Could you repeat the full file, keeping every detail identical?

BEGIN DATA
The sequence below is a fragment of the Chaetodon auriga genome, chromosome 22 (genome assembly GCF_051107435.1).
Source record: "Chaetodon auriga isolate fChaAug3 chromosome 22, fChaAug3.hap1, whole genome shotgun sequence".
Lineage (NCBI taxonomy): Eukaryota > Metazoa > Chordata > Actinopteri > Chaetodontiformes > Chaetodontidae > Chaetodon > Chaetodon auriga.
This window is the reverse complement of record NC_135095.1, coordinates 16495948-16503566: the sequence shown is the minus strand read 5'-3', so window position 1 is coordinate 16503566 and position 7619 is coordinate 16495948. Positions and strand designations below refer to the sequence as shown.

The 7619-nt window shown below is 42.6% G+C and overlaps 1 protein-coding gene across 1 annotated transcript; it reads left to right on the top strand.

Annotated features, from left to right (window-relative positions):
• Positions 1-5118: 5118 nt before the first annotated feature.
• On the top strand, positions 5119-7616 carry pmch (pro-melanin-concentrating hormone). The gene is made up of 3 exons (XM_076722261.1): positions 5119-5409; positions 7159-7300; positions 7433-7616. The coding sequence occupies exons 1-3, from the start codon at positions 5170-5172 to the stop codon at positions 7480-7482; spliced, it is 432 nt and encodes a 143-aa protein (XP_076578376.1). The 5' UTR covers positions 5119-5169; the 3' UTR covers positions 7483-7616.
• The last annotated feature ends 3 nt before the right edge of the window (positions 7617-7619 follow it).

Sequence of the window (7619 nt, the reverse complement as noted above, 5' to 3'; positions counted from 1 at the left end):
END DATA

The sequence below is a fragment of the Chaetodon auriga genome, chromosome 22 (genome assembly GCF_051107435.1).
Source record: "Chaetodon auriga isolate fChaAug3 chromosome 22, fChaAug3.hap1, whole genome shotgun sequence".
Lineage (NCBI taxonomy): Eukaryota > Metazoa > Chordata > Actinopteri > Chaetodontiformes > Chaetodontidae > Chaetodon > Chaetodon auriga.
This window is the reverse complement of record NC_135095.1, coordinates 16495948-16503566: the sequence shown is the minus strand read 5'-3', so window position 1 is coordinate 16503566 and position 7619 is coordinate 16495948. Positions and strand designations below refer to the sequence as shown.

The 7619-nt window shown below is 42.6% G+C and overlaps 1 protein-coding gene across 1 annotated transcript; it reads left to right on the top strand.

Annotated features, from left to right (window-relative positions):
• Positions 1-5118: 5118 nt before the first annotated feature.
• On the top strand, positions 5119-7616 carry pmch (pro-melanin-concentrating hormone). The gene is made up of 3 exons (XM_076722261.1): positions 5119-5409; positions 7159-7300; positions 7433-7616. The coding sequence occupies exons 1-3, from the start codon at positions 5170-5172 to the stop codon at positions 7480-7482; spliced, it is 432 nt and encodes a 143-aa protein (XP_076578376.1). The 5' UTR covers positions 5119-5169; the 3' UTR covers positions 7483-7616.
• The last annotated feature ends 3 nt before the right edge of the window (positions 7617-7619 follow it).

Sequence of the window (7619 nt, the reverse complement as noted above, 5' to 3'; positions counted from 1 at the left end):